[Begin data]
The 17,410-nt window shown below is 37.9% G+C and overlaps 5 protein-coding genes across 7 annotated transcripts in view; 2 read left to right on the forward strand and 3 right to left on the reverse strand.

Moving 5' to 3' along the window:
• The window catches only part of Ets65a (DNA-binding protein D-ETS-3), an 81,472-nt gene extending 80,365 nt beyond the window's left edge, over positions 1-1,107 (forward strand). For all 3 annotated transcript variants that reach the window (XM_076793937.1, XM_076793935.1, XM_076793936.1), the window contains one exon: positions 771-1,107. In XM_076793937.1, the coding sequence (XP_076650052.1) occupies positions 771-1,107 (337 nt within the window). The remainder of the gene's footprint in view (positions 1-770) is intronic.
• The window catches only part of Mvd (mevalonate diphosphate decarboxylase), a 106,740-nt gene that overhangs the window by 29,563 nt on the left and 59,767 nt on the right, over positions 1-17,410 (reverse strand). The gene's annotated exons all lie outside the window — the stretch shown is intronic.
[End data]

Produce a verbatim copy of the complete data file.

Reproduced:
The 17,410-nt window shown below is 37.9% G+C and overlaps 5 protein-coding genes across 7 annotated transcripts in view; 2 read left to right on the forward strand and 3 right to left on the reverse strand.

Moving 5' to 3' along the window:
• The window catches only part of Ets65a (DNA-binding protein D-ETS-3), an 81,472-nt gene extending 80,365 nt beyond the window's left edge, over positions 1-1,107 (forward strand). For all 3 annotated transcript variants that reach the window (XM_076793937.1, XM_076793935.1, XM_076793936.1), the window contains one exon: positions 771-1,107. In XM_076793937.1, the coding sequence (XP_076650052.1) occupies positions 771-1,107 (337 nt within the window). The remainder of the gene's footprint in view (positions 1-770) is intronic.
• The window catches only part of Mvd (mevalonate diphosphate decarboxylase), a 106,740-nt gene that overhangs the window by 29,563 nt on the left and 59,767 nt on the right, over positions 1-17,410 (reverse strand). The gene's annotated exons all lie outside the window — the stretch shown is intronic.